Research Highlights: September 2017

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The 2013 FLEX—US Airborne Campaign at the Parker Tract Loblolly Pine Plantation in North Carol

Elizabeth Middleton

(Biospheric Sciences Laboratory NASA GSFC)

Figure 1
Figure 2

A) The Fluorescence Ratio was highly correlated (r = 0.96) with the photosynthetic Light Use Efficiency (LUE) for AM/PM data () at the eddy covariance flux tower located in a large, uniform, mature loblolly stand, excluding midday data ().
Note: Midday observations are not useful for relating the Fluorescence Ratio to tower LUE.

B) Red fluorescence (F685) and the Photochemical Reflectance Index (PRI) were correlated when data from 30 stands were separated into "Young (2-12 year old) stands" and "established (20-33 year old) stands", both groups showing diurnal cycles with extreme values at midday: together describing the forest's stress level (Young ≠ Established).

Name: Elizabeth M. Middleton, Biospheric Sciences, NASA GSFC
Phone: 301-614-6670


Technical Description of Figures

Figure: Data were collected at the managed Parker Tract Loblolly Pine forest located near Plymouth, North Carolina, having multiple stands of varying age. The data were obtained with the HyPlant airborne system (PI: U. Rascher, Jülich Forschungszentrum): Fluorescence was derived from high spectral resolution measurements (≤ 0.3 nm) acquired with HyPlant's FLUO module, whereas hyperspectral reflectance measurements (≤ 5 nm) were made with HyPlant's DUAL spectrometer module. Stand heights and uniformity were confirmed using LiDAR data acquired simultaneously with the co-manifested G-LiHT airborne package (GSFC).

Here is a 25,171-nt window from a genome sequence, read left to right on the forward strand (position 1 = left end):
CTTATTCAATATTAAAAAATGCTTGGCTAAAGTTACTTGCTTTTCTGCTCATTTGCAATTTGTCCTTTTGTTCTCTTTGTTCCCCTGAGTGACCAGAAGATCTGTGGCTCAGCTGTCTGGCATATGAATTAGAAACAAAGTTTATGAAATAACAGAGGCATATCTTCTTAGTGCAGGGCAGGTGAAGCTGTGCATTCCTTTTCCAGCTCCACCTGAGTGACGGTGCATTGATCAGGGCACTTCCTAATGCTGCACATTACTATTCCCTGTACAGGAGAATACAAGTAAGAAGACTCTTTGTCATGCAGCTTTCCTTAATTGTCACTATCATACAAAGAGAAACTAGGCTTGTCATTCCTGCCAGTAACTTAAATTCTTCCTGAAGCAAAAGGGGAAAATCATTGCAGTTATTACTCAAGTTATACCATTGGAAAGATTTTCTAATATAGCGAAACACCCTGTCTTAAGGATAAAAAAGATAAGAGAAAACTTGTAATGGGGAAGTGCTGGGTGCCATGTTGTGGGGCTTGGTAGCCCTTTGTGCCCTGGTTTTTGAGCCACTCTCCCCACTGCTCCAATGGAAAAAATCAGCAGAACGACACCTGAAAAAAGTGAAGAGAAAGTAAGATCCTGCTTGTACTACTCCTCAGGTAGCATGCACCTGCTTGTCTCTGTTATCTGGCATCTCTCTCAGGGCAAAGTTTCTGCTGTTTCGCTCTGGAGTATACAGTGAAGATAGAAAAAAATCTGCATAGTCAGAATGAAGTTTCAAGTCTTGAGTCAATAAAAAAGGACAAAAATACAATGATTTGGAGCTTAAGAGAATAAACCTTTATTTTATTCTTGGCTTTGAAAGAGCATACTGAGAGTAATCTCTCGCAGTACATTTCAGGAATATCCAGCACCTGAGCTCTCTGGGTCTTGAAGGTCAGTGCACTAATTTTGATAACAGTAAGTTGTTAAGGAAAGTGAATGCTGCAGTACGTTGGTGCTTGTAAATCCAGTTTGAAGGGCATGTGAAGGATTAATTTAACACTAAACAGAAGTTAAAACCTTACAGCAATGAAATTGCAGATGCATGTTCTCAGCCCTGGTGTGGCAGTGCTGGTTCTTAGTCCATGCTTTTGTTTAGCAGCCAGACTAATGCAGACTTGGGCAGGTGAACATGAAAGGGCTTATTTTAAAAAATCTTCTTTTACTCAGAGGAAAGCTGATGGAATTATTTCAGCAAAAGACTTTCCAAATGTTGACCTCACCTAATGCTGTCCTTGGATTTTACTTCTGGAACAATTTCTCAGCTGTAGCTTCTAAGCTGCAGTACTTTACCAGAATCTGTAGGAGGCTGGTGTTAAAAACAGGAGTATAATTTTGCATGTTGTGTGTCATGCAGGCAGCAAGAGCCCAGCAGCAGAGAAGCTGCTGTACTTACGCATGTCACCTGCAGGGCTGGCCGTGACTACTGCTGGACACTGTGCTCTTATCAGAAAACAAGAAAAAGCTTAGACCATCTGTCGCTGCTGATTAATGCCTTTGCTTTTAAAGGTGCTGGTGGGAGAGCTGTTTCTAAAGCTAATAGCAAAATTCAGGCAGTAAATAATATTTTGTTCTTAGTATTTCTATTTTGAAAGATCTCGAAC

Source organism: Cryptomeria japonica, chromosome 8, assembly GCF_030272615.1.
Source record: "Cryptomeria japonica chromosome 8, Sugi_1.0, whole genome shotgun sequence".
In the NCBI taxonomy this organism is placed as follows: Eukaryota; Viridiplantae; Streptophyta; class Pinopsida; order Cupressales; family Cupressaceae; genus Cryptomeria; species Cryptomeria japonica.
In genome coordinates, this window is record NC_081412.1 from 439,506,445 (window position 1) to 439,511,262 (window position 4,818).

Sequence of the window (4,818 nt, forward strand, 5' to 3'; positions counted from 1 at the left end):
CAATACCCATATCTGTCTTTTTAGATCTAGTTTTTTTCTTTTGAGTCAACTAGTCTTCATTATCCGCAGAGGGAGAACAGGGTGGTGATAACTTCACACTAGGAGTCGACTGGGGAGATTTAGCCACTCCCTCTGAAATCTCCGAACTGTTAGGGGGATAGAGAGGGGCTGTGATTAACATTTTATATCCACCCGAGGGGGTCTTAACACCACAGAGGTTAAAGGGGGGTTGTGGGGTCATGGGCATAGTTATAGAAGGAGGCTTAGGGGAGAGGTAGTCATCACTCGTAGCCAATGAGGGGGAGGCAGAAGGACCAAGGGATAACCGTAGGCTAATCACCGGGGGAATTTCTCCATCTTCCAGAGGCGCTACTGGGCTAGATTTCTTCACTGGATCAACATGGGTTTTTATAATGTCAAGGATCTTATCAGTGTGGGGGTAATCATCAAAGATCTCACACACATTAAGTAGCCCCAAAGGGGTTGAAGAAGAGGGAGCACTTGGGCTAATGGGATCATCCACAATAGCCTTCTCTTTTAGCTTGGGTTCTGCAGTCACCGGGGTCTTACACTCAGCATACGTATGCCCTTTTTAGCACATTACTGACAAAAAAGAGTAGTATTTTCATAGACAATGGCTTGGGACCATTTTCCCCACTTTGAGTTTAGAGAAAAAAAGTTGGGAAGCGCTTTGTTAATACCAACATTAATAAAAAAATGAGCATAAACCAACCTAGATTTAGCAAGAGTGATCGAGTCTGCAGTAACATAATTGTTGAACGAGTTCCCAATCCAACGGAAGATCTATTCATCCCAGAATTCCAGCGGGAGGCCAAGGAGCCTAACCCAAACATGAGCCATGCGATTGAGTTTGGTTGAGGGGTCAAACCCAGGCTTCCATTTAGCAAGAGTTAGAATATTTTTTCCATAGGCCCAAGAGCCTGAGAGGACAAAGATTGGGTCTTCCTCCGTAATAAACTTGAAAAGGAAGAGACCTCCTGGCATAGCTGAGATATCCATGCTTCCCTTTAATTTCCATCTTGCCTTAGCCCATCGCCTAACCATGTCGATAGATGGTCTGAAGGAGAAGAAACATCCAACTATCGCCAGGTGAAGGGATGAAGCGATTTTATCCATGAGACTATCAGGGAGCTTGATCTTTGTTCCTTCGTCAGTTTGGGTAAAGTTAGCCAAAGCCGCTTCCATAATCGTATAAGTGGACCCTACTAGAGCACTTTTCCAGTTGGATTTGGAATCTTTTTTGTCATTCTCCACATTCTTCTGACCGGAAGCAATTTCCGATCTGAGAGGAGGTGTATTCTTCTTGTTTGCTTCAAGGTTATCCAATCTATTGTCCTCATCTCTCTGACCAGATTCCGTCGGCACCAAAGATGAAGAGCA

Key: (A)The tower flux data and airborne fluorescence data are separated into two temporal groups: midday () and combined morning and afternoon (). (B) Four times of day are shown for both young and established Loblolly Pine stands, where the arrows indicate the opposite direction of changing values in the morning and the afternoon.

Scientific significance, societal relevance, and relationships to future missions:

Together the red and far-red fluorescence (F685, F740) expressed as the Fratio were capable of describing tower LUE, except at midday when both GPP and incoming PAR were maximal. Both the PRI and F685 were necessary to describe forest stress over the diurnal cycle, and to distinguish young from mature stands.